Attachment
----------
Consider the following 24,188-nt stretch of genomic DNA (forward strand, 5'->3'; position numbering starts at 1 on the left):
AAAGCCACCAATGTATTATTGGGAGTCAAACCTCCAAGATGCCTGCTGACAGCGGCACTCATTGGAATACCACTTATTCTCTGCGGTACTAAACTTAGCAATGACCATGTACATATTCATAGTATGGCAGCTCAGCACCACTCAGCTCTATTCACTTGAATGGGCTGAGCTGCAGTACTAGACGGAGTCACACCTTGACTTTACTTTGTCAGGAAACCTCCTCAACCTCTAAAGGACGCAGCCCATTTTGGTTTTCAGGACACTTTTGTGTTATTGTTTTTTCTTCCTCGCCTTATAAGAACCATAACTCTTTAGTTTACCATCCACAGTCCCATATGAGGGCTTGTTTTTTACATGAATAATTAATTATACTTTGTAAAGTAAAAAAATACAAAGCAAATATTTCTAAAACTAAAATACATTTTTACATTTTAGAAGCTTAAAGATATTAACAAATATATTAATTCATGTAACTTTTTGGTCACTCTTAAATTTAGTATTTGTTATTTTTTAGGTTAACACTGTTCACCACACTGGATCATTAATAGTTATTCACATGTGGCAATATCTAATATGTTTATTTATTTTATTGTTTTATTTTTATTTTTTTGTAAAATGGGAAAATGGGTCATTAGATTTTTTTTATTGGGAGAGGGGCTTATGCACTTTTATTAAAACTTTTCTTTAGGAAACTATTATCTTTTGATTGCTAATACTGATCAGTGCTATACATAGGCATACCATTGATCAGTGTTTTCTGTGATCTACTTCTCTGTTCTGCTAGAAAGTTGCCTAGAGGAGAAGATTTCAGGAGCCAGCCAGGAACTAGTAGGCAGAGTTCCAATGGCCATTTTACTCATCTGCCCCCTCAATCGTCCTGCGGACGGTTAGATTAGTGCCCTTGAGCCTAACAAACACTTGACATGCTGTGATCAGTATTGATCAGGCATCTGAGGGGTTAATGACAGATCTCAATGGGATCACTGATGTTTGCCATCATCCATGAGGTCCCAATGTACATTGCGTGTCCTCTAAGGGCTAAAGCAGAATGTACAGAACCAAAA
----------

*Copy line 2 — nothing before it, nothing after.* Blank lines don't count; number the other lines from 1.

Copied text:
AAAGCCACCAATGTATTATTGGGAGTCAAACCTCCAAGATGCCTGCTGACAGCGGCACTCATTGGAATACCACTTATTCTCTGCGGTACTAAACTTAGCAATGACCATGTACATATTCATAGTATGGCAGCTCAGCACCACTCAGCTCTATTCACTTGAATGGGCTGAGCTGCAGTACTAGACGGAGTCACACCTTGACTTTACTTTGTCAGGAAACCTCCTCAACCTCTAAAGGACGCAGCCCATTTTGGTTTTCAGGACACTTTTGTGTTATTGTTTTTTCTTCCTCGCCTTATAAGAACCATAACTCTTTAGTTTACCATCCACAGTCCCATATGAGGGCTTGTTTTTTACATGAATAATTAATTATACTTTGTAAAGTAAAAAAATACAAAGCAAATATTTCTAAAACTAAAATACATTTTTACATTTTAGAAGCTTAAAGATATTAACAAATATATTAATTCATGTAACTTTTTGGTCACTCTTAAATTTAGTATTTGTTATTTTTTAGGTTAACACTGTTCACCACACTGGATCATTAATAGTTATTCACATGTGGCAATATCTAATATGTTTATTTATTTTATTGTTTTATTTTTATTTTTTTGTAAAATGGGAAAATGGGTCATTAGATTTTTTTTATTGGGAGAGGGGCTTATGCACTTTTATTAAAACTTTTCTTTAGGAAACTATTATCTTTTGATTGCTAATACTGATCAGTGCTATACATAGGCATACCATTGATCAGTGTTTTCTGTGATCTACTTCTCTGTTCTGCTAGAAAGTTGCCTAGAGGAGAAGATTTCAGGAGCCAGCCAGGAACTAGTAGGCAGAGTTCCAATGGCCATTTTACTCATCTGCCCCCTCAATCGTCCTGCGGACGGTTAGATTAGTGCCCTTGAGCCTAACAAACACTTGACATGCTGTGATCAGTATTGATCAGGCATCTGAGGGGTTAATGACAGATCTCAATGGGATCACTGATGTTTGCCATCATCCATGAGGTCCCAATGTACATTGCGTGTCCTCTAAGGGCTAAAGCAGAATGTACAGAACCAAAA